• In almost all countries, there is insufficient support for building the national capacity for cooperating and for reporting, and this includes a lack of human resources.
  • Lack of institutional support leads to IPA project budgets and key activities being cancelled.
  • All countries are confronted with a situation of increased drug production, trafficking and consumption that has a negative impact at national and international level.
  • Some data collection is well-developed thanks to the support of the Global Fund (GF), but there is no, or poor, sustainability since the withdrawal of the GF from the region.
  • The rise of the activities of organised crime groups in a broad set of criminal activities, including drug trafficking, does not receive adequate levels of priority and of funding from national authorities.
  • There is a lack of supply indicator data. After several trainings and an in-depth assessment of available data and recommendations for improving their quality, the EMCDDA has received a first submission of data on seizures; however, they are not yet in line with the EMCDDA protocol.

3. Perspectives

The new IPA 7 project that started on 1 July 2019, with specific funding from the IPA programme of the European Commission, provides the basis and the resources to boost the cooperation between the Centre and the Western Balkans countries, along with the mission and mandate of the EMCDDA.

1. Identifying and collecting more broadly any relevant source of information on the drugs situation at regional, national or at local level

There are many sources of information in the region that may be useful and relevant for the EMCDDA to fulfil its role of detection and assessment of drug-related health and security threats. While those sources come from different sectors and providers with a variable quality and coverage, and with a variable institutional setting (State, cities, universities, international donors, NGOs), they are all potentially useful and represent frequently the only information available. What matters here is the sound scientific assessment of these data and their integration into a holistic model for strategic analysis, which is where lies the expertise of the EMCDDA. In the new IPA 7 project, a comprehensive screening and assessment of available information will be conducted and will serve as a basis to complement and to update the work done some years ago for the production of the first report on the drugs situation in the Western Balkans.

2. Preparing the next EU Drug Markets Report 2022

The reinforced investment in data collection and analysis along with a strengthened cooperation with the partner countries will help in the preparation of the next EU Drug Markets Report 2022.

3. Support to drug policies, scientific evidence, reliable data and systematic monitoring of the drugs situation

The approach developed over the last 25 years introduced a sequence of key steps which have become an intrinsic part of the EU decision-making process: to understand the situation, to analyse the needs, to design interventions and to evaluate their results and their impact. On that basis, the EMCDDA has published a 7-step guide that will be made available to the Western Balkans countries, as has already been done for Montenegro and Serbia.

4. A regular reporting/exchange to/with the JHA Ministerial Forum

As one of the main weaknesses identified so far is the lack of strong and sustained institutional support, regular reporting to, and dialogue with, all partners and international agencies would allow for increased awareness of decision-makers and would provide a unique space for inter-agency dialogue on new and emerging trends.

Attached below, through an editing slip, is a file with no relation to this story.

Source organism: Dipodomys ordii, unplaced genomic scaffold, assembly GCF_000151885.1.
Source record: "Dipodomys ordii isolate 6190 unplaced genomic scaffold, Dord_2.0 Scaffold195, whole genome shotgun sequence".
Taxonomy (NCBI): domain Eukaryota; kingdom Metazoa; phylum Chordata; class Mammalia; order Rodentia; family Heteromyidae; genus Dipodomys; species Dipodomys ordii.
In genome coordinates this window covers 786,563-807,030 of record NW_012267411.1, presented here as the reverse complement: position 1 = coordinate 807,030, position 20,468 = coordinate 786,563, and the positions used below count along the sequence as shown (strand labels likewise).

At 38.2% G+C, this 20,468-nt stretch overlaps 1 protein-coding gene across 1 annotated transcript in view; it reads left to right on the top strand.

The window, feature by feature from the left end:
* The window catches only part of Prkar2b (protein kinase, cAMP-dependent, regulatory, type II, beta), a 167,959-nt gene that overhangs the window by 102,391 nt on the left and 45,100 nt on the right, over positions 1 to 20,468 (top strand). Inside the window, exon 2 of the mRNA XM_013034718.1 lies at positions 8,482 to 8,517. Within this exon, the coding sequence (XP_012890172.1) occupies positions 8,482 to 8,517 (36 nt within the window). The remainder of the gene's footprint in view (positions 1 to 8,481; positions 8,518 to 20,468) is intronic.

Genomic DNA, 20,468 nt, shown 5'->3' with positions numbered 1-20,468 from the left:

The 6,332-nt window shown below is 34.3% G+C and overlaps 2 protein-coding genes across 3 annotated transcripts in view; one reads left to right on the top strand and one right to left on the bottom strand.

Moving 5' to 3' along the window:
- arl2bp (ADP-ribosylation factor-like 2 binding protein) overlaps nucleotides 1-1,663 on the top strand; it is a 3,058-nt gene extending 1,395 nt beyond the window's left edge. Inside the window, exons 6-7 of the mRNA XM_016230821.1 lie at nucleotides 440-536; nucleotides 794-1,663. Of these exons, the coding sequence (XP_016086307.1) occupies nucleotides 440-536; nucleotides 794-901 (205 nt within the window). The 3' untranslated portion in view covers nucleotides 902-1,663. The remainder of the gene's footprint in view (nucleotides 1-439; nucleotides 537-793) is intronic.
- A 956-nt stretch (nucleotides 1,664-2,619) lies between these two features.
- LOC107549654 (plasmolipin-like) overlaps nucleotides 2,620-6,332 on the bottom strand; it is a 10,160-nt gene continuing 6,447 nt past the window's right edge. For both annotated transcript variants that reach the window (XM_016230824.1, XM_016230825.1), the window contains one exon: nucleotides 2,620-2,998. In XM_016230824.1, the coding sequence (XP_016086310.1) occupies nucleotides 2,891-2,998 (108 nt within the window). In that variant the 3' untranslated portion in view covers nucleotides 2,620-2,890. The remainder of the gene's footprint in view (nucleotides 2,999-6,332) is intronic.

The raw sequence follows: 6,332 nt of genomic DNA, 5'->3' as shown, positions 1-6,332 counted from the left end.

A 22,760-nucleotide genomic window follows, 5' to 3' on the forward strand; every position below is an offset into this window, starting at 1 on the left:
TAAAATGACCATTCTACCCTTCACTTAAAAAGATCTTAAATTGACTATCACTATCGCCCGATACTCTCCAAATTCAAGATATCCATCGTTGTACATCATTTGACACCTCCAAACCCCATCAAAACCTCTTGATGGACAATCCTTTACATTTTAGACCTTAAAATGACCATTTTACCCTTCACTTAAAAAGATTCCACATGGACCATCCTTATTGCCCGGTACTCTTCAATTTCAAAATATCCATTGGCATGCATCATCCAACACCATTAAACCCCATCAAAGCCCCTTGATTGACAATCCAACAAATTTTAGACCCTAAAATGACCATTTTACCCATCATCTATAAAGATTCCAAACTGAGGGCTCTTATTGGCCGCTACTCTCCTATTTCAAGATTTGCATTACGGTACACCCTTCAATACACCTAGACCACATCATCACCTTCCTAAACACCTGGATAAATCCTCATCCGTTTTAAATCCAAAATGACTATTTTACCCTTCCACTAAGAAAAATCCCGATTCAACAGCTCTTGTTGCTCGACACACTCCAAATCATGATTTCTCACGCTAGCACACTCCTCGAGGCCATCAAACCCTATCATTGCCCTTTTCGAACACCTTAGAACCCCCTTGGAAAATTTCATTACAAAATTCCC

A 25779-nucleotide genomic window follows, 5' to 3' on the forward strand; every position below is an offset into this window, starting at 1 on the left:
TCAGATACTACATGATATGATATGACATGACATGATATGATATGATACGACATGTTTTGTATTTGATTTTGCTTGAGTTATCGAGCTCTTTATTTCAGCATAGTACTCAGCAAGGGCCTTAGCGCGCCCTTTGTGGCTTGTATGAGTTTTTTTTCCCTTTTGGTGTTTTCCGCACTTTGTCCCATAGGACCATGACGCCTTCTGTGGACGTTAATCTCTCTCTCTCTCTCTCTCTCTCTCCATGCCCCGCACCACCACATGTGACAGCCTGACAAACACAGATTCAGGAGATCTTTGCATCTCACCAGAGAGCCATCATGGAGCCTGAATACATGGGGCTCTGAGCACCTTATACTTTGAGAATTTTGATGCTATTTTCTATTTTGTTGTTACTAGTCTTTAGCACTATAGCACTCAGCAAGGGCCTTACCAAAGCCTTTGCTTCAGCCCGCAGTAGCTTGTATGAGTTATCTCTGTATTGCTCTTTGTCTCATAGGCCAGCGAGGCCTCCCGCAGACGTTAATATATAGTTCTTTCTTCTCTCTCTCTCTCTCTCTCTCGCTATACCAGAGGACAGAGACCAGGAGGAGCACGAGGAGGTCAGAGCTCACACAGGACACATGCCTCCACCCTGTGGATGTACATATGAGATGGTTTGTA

5. A balanced approach between demand and supply reduction

The drugs policy in the EU is also guided and inspired by the provisions of the Treaties and in particular by the Charter on Fundamental Rights, which has legal force and is applicable to all persons living in the EU, including persons who use drugs. This common reference is partly reflected in the way most of the EU Member States address the situation of persons using drugs or being found in possession of small quantities for personal use. In this context, the EU and its Member States have progressively developed a portfolio of evaluated and well-documented interventions, based on the scientific evidence available and presented with criteria for good practice, which compose a common ‘European Toolbox’ of interventions in demand reduction. The EMCDDA is in charge of gathering and analysing the evidence and the best practice criteria that compose this toolbox, with a priority to support the implementation of those best practices at national or at local level.

Another important pillar in the work of the agency is the work in the area of ’Risks to public safety and security’, and the development of a full set of supply indicators. The EMCDDA is also one of the key contributors to EMPACT. All those activities in the area of Justice and Home Affairs would benefit from strong support from national authorities — this support is key to better detect, understand and anticipate new emerging trends in drug use and drug trafficking.

4. Conclusions

Working Arrangements, such as those signed or to be signed with Albania and Serbia, are an important sign that cooperation is being upgraded and that it is gaining traction for the benefit of the countries themselves, of the EU agencies and of the EU.

The EMCDDA, through its new IPA 7 project, is more than ever in a position to provide hands-on technical support and scientific advice, and remains at the entire disposal of the national delegations at the JHA Ministerial Forum to discuss specific national needs and situations.

Thank you very much for your attention.

 

Alexis Goosdeel

Director